Ion Media Networks is using the FCC's inquiry on content-control technologies to push for cable and satellite carriage of its digital kids channel.
That push came in reply to comments in the FCC's congressionally-mandated review of those technologies in implementing the Child Safe Viewing Act. The Commission must come up with a status report to Congress by Aug. 29 on the V-chip/ratings system and other methods of parental control of the media, including online, cable and satellite.
While Ion said it backed tools to block objectionable content, it took the opportunity to argue for boosting the amount of programming parents want their kids to watch.
Ion argues that cable and satellite operators should be subject to the same public interest obligations as broadcasters.
"Without such a mandate," says Ion in its filing, "discretion to decide what is best for the American public is left solely to MVPDs with little or no accountability to the general public."
Ion blames that lack of a MVPD mandate with what it calls a crisis in kids programming. Cable and satellite operators, it argues, "do not seek out or acquire new children’s programming, independent producers of such programming are left without a market for their products and parents are left with limited programming options for their children."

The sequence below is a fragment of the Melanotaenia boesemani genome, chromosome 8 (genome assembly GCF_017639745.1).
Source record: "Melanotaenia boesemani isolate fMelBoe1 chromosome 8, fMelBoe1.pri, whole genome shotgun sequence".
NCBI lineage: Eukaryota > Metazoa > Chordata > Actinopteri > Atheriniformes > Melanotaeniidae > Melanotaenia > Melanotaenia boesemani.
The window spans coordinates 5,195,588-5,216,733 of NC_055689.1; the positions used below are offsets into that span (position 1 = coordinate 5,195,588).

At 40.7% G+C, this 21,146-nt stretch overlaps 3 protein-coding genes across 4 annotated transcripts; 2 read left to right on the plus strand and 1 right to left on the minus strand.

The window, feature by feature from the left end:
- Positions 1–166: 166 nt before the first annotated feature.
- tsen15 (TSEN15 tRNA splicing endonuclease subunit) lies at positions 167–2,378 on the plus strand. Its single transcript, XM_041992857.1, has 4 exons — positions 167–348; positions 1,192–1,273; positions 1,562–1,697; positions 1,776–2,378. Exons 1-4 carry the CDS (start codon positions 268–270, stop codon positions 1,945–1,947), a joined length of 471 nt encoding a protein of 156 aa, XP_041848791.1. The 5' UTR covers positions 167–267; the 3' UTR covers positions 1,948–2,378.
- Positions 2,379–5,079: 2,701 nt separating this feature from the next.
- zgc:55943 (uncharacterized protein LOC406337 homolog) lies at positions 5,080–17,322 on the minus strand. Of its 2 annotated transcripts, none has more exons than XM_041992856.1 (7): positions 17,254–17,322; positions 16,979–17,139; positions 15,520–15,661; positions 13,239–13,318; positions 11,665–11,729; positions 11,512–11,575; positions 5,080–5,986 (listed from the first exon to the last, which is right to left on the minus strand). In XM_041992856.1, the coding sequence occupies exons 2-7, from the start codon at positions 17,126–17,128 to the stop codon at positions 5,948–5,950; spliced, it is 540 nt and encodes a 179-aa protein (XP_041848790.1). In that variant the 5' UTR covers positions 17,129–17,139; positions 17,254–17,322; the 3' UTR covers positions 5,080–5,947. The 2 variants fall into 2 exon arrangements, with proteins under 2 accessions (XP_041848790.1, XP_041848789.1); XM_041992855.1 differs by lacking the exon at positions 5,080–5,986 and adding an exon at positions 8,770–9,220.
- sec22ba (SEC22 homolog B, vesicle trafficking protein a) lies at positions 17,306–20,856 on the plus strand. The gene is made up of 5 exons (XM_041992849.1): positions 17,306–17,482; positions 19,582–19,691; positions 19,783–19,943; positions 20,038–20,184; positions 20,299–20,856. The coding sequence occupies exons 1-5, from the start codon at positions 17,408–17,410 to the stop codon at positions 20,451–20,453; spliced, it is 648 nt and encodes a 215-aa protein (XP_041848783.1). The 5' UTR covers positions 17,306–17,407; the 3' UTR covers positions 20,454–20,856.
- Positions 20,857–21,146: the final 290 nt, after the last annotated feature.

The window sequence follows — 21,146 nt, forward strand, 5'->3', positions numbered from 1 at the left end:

Ion is concerned specfically about its failure to get much cable or satellite carriage for Qubo, the 24/7 digital multicast channel it programs with the help of Scholastic and others. Ion has offered it free to operators and has found almost no takers, it says.
Ion wants the FCC to open an inquiry into what it calls the "bottleneck" in quality kids programming on cable and satellite.